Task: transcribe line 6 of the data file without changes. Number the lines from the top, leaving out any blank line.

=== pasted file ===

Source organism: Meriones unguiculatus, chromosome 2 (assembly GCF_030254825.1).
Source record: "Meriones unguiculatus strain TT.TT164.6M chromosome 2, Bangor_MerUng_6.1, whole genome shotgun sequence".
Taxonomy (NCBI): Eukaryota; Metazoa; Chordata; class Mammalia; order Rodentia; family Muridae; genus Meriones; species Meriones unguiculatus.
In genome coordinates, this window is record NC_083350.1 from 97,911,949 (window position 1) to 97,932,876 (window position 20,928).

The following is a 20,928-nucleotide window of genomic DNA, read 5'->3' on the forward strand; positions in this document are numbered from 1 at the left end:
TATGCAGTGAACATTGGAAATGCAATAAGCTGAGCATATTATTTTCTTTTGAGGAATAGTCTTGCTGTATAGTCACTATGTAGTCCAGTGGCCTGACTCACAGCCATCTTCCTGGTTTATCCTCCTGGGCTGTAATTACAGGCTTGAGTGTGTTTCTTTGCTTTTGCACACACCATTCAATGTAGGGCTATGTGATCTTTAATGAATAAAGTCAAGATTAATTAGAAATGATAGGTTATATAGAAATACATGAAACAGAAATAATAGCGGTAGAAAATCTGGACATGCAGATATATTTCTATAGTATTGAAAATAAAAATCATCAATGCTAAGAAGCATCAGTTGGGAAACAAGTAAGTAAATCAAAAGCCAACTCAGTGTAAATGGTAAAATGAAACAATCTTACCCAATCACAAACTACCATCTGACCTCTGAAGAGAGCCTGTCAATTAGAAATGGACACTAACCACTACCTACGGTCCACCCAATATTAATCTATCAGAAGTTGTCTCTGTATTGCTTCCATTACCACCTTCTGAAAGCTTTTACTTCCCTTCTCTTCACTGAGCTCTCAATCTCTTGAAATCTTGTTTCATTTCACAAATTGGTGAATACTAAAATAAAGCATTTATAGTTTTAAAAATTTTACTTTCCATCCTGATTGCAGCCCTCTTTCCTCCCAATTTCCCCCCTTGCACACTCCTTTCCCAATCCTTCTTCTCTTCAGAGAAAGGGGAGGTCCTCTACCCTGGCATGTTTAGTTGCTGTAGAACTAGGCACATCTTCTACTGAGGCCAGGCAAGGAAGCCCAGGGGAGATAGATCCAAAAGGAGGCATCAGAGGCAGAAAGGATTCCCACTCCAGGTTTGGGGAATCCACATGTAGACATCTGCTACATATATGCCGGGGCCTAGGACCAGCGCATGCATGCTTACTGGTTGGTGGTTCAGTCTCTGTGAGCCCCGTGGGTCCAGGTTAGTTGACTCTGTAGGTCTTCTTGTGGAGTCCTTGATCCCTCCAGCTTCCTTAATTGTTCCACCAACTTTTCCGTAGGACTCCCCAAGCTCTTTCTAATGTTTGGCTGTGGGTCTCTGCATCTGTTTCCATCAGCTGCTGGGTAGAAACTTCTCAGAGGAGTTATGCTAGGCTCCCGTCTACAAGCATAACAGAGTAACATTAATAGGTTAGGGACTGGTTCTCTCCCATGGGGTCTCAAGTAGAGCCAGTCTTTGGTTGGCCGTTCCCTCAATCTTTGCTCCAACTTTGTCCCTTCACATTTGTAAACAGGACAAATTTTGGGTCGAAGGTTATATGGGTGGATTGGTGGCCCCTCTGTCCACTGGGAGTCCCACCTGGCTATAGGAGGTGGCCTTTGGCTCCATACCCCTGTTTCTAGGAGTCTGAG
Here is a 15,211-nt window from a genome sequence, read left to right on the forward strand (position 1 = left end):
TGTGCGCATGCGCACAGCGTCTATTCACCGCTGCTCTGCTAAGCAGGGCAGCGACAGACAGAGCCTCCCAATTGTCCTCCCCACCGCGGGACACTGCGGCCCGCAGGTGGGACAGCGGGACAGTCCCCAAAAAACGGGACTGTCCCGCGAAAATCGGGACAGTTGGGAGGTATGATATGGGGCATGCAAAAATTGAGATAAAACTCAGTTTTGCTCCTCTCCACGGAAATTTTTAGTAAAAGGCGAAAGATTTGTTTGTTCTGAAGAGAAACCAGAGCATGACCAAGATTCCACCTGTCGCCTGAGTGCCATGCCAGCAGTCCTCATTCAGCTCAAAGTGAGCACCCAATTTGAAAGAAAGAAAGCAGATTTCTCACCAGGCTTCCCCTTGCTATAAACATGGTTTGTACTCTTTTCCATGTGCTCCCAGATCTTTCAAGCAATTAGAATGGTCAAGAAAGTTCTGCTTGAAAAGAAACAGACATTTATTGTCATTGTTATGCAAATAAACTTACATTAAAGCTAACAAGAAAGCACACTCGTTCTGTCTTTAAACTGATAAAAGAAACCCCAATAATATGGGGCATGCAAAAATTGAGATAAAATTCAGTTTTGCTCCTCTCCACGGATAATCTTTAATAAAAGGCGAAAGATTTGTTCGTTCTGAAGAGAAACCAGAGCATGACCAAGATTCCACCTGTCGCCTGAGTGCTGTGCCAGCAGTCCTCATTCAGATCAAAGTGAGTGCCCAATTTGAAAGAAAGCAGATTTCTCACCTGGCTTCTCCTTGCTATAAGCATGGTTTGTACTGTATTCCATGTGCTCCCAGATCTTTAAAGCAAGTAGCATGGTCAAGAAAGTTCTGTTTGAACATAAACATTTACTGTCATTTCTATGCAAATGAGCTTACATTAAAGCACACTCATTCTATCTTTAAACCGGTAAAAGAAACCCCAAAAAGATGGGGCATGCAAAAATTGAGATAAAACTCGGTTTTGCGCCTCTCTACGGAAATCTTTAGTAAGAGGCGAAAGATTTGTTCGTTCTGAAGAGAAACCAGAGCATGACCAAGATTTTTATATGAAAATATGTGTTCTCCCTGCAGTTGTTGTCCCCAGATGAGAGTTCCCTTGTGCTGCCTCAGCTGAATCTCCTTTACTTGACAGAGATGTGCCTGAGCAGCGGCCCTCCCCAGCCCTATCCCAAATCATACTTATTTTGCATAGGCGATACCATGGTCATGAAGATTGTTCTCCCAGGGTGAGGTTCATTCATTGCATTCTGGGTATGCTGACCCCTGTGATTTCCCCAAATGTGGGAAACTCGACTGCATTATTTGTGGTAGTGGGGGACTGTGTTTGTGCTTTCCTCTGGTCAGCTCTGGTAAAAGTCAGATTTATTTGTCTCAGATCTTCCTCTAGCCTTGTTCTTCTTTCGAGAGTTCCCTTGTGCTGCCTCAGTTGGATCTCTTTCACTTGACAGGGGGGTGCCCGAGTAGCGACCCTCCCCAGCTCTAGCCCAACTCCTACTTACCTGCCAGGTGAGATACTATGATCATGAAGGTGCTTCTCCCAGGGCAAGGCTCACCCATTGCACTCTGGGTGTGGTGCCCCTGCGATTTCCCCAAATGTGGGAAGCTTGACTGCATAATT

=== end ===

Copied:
TATGCAGTGAACATTGGAAATGCAATAAGCTGAGCATATTATTTTCTTTTGAGGAATAGTCTTGCTGTATAGTCACTATGTAGTCCAGTGGCCTGACTCACAGCCATCTTCCTGGTTTATCCTCCTGGGCTGTAATTACAGGCTTGAGTGTGTTTCTTTGCTTTTGCACACACCATTCAATGTAGGGCTATGTGATCTTTAATGAATAAAGTCAAGATTAATTAGAAATGATAGGTTATATAGAAATACATGAAACAGAAATAATAGCGGTAGAAAATCTGGACATGCAGATATATTTCTATAGTATTGAAAATAAAAATCATCAATGCTAAGAAGCATCAGTTGGGAAACAAGTAAGTAAATCAAAAGCCAACTCAGTGTAAATGGTAAAATGAAACAATCTTACCCAATCACAAACTACCATCTGACCTCTGAAGAGAGCCTGTCAATTAGAAATGGACACTAACCACTACCTACGGTCCACCCAATATTAATCTATCAGAAGTTGTCTCTGTATTGCTTCCATTACCACCTTCTGAAAGCTTTTACTTCCCTTCTCTTCACTGAGCTCTCAATCTCTTGAAATCTTGTTTCATTTCACAAATTGGTGAATACTAAAATAAAGCATTTATAGTTTTAAAAATTTTACTTTCCATCCTGATTGCAGCCCTCTTTCCTCCCAATTTCCCCCCTTGCACACTCCTTTCCCAATCCTTCTTCTCTTCAGAGAAAGGGGAGGTCCTCTACCCTGGCATGTTTAGTTGCTGTAGAACTAGGCACATCTTCTACTGAGGCCAGGCAAGGAAGCCCAGGGGAGATAGATCCAAAAGGAGGCATCAGAGGCAGAAAGGATTCCCACTCCAGGTTTGGGGAATCCACATGTAGACATCTGCTACATATATGCCGGGGCCTAGGACCAGCGCATGCATGCTTACTGGTTGGTGGTTCAGTCTCTGTGAGCCCCGTGGGTCCAGGTTAGTTGACTCTGTAGGTCTTCTTGTGGAGTCCTTGATCCCTCCAGCTTCCTTAATTGTTCCACCAACTTTTCCGTAGGACTCCCCAAGCTCTTTCTAATGTTTGGCTGTGGGTCTCTGCATCTGTTTCCATCAGCTGCTGGGTAGAAACTTCTCAGAGGAGTTATGCTAGGCTCCCGTCTACAAGCATAACAGAGTAACATTAATAGGTTAGGGACTGGTTCTCTCCCATGGGGTCTCAAGTAGAGCCAGTCTTTGGTTGGCCGTTCCCTCAATCTTTGCTCCAACTTTGTCCCTTCACATTTGTAAACAGGACAAATTTTGGGTCGAAGGTTATATGGGTGGATTGGTGGCCCCTCTGTCCACTGGGAGTCCCACCTGGCTATAGGAGGTGGCCTTTGGCTCCATACCCCTGTTTCTAGGAGTCTGAG